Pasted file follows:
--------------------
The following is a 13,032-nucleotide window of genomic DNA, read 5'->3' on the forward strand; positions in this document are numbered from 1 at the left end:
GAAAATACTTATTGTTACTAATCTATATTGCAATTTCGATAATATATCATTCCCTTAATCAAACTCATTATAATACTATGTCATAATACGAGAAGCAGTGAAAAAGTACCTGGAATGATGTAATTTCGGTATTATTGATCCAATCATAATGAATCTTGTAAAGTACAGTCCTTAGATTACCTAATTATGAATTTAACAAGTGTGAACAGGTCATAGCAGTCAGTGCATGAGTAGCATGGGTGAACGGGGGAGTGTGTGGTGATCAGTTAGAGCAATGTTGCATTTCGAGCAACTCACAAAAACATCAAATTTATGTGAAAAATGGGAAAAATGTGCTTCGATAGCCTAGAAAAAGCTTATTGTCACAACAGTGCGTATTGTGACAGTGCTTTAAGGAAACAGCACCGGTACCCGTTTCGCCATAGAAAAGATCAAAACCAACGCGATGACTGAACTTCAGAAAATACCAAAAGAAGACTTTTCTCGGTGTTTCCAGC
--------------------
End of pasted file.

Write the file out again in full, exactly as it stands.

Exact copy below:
The following is a 13,032-nucleotide window of genomic DNA, read 5'->3' on the forward strand; positions in this document are numbered from 1 at the left end:
GAAAATACTTATTGTTACTAATCTATATTGCAATTTCGATAATATATCATTCCCTTAATCAAACTCATTATAATACTATGTCATAATACGAGAAGCAGTGAAAAAGTACCTGGAATGATGTAATTTCGGTATTATTGATCCAATCATAATGAATCTTGTAAAGTACAGTCCTTAGATTACCTAATTATGAATTTAACAAGTGTGAACAGGTCATAGCAGTCAGTGCATGAGTAGCATGGGTGAACGGGGGAGTGTGTGGTGATCAGTTAGAGCAATGTTGCATTTCGAGCAACTCACAAAAACATCAAATTTATGTGAAAAATGGGAAAAATGTGCTTCGATAGCCTAGAAAAAGCTTATTGTCACAACAGTGCGTATTGTGACAGTGCTTTAAGGAAACAGCACCGGTACCCGTTTCGCCATAGAAAAGATCAAAACCAACGCGATGACTGAACTTCAGAAAATACCAAAAGAAGACTTTTCTCGGTGTTTCCAGC